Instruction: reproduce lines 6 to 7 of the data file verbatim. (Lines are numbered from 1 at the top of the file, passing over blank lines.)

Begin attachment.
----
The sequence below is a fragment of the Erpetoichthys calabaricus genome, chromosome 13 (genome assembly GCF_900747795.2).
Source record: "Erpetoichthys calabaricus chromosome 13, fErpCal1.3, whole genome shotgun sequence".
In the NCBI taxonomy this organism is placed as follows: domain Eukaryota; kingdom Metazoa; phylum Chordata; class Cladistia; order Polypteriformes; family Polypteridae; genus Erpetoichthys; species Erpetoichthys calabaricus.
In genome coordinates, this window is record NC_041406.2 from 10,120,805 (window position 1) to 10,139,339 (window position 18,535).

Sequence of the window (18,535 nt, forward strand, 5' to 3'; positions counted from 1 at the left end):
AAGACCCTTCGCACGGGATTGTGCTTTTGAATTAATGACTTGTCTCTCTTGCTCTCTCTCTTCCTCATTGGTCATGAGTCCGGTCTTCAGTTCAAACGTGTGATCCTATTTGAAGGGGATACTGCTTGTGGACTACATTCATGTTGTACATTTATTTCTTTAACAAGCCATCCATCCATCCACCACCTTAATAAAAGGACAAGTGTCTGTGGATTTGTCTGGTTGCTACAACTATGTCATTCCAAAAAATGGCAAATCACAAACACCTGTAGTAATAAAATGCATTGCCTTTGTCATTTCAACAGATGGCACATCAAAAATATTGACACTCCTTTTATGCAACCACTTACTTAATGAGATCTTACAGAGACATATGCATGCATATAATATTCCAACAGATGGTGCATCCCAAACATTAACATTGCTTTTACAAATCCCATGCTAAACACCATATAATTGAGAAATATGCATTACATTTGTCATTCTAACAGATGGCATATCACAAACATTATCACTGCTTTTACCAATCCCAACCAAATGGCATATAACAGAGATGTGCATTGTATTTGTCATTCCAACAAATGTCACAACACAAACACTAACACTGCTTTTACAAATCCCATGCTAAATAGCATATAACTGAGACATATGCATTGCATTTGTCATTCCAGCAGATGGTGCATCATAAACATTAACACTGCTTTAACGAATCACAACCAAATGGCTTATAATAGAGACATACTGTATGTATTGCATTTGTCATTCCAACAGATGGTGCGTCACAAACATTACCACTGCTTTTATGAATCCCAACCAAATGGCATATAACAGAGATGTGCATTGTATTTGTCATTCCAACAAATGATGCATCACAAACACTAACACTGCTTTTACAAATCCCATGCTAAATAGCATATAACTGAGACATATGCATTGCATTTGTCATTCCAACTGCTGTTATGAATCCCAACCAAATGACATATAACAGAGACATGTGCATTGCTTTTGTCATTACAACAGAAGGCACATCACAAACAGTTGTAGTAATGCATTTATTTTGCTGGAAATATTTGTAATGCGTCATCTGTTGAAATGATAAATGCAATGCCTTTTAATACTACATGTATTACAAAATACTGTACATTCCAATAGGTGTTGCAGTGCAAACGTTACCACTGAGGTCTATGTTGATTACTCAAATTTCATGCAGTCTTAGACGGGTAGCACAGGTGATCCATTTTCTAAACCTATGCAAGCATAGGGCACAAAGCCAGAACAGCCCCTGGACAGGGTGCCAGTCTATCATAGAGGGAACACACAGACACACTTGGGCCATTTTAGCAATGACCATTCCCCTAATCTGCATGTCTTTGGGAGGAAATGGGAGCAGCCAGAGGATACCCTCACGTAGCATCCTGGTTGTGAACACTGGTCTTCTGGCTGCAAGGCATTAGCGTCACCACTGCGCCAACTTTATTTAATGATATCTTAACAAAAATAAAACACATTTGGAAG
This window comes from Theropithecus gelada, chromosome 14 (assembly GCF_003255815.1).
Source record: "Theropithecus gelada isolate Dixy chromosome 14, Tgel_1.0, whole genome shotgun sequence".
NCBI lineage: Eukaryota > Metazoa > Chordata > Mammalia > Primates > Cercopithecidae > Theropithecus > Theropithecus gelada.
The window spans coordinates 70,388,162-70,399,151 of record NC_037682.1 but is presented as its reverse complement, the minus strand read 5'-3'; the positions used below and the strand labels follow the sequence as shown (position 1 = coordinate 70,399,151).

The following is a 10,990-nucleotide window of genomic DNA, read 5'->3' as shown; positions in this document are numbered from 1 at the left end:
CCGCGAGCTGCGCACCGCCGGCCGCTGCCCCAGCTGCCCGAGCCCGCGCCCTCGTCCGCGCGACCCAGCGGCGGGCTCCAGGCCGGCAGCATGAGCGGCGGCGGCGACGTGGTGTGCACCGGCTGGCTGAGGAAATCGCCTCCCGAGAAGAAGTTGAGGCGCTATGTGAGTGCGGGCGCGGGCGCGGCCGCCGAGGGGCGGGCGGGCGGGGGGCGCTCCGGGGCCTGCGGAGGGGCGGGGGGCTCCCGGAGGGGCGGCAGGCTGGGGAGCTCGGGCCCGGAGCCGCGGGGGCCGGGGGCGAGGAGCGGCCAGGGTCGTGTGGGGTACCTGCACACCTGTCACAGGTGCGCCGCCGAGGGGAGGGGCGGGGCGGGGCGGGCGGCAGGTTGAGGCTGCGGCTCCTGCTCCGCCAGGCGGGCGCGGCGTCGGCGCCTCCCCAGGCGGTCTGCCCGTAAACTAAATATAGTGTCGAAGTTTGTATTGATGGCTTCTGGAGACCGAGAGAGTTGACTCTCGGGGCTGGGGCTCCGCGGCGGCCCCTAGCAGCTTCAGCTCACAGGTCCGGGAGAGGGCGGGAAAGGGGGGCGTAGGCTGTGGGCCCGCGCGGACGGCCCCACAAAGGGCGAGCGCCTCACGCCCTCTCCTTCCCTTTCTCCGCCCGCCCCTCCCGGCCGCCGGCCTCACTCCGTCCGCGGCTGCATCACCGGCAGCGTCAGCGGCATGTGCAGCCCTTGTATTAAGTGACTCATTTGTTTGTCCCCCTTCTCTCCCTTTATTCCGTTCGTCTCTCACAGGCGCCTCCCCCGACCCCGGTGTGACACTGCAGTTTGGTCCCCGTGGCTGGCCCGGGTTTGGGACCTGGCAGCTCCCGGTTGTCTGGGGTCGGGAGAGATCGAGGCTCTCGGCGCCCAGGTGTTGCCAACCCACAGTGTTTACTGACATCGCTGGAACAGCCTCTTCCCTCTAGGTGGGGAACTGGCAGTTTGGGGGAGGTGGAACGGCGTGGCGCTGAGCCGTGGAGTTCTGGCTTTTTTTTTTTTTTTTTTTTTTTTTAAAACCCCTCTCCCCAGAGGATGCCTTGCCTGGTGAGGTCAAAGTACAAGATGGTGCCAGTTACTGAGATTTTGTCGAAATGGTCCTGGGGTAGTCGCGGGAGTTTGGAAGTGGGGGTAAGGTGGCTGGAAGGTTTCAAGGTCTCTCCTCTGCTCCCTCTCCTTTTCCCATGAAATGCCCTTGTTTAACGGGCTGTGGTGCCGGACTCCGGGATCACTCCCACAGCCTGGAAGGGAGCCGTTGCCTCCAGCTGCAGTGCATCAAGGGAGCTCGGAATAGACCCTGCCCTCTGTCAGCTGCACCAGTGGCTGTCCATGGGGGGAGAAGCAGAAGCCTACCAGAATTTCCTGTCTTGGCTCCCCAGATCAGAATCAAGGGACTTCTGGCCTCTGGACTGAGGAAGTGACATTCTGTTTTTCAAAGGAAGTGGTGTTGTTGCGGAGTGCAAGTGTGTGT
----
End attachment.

AAGACCCTTCGCACGGGATTGTGCTTTTGAATTAATGACTTGTCTCTCTTGCTCTCTCTCTTCCTCATTGGTCATGAGTCCGGTCTTCAGTTCAAACGTGTGATCCTATTTGAAGGGGATACTGCTTGTGGACTACATTCATGTTGTACATTTATTTCTTTAACAAGCCATCCATCCATCCACCACCTTAATAAAAGGACAAGTGTCTGTGGATTTGTCTGGTTGCTACAACTATGTCATTCCAAAAAATGGCAAATCACAAACACCTGTAGTAATAAAATGCATTGCCTTTGTCATTTCAACAGATGGCACATCAAAAATATTGACACTCCTTTTATGCAACCACTTACTTAATGAGATCTTACAGAGACATATGCATGCATATAATATTCCAACAGATGGTGCATCCCAAACATTAACATTGCTTTTACAAATCCCATGCTAAACACCATATAATTGAGAAATATGCATTACATTTGTCATTCTAACAGATGGCATATCACAAACATTATCACTGCTTTTACCAATCCCAACCAAATGGCATATAACAGAGATGTGCATTGTATTTGTCATTCCAACAAATGTCACAACACAAACACTAACACTGCTTTTACAAATCCCATGCTAAATAGCATATAACTGAGACATATGCATTGCATTTGTCATTCCAGCAGATGGTGCATCATAAACATTAACACTGCTTTAACGAATCACAACCAAATGGCTTATAATAGAGACATACTGTATGTATTGCATTTGTCATTCCAACAGATGGTGCGTCACAAACATTACCACTGCTTTTATGAATCCCAACCAAATGGCATATAACAGAGATGTGCATTGTATTTGTCATTCCAACAAATGATGCATCACAAACACTAACACTGCTTTTACAAATCCCATGCTAAATAGCATATAACTGAGACATATGCATTGCATTTGTCATTCCAACTGCTGTTATGAATCCCAACCAAATGACATATAACAGAGACATGTGCATTGCTTTTGTCATTACAACAGAAGGCACATCACAAACAGTTGTAGTAATGCATTTATTTTGCTGGAAATATTTGTAATGCGTCATCTGTTGAAATGATAAATGCAATGCCTTTTAATACTACATGTATTACAAAATACTGTACATTCCAATAGGTGTTGCAGTGCAAACGTTACCACTGAGGTCTATGTTGATTACTCAAATTTCATGCAGTCTTAGACGGGTAGCACAGGTGATCCATTTTCTAAACCTATGCAAGCATAGGGCACAAAGCCAGAACAGCCCCTGGACAGGGTGCCAGTCTATCATAGAGGGAACACACAGACACACTTGGGCCATTTTAGCAATGACCATTCCCCTAATCTGCATGTCTTTGGGAGGAAATGGGAGCAGCCAGAGGATACCCTCACGTAGCATCCTGGTTGTGAACACTGGTCTTCTGGCTGCAAGGCATTAGCGTCACCACTGCGCCAACTTTATTTAATGATATCTTAACAAAAATAAAACACATTTGGAAG
This window comes from Theropithecus gelada, chromosome 14 (assembly GCF_003255815.1).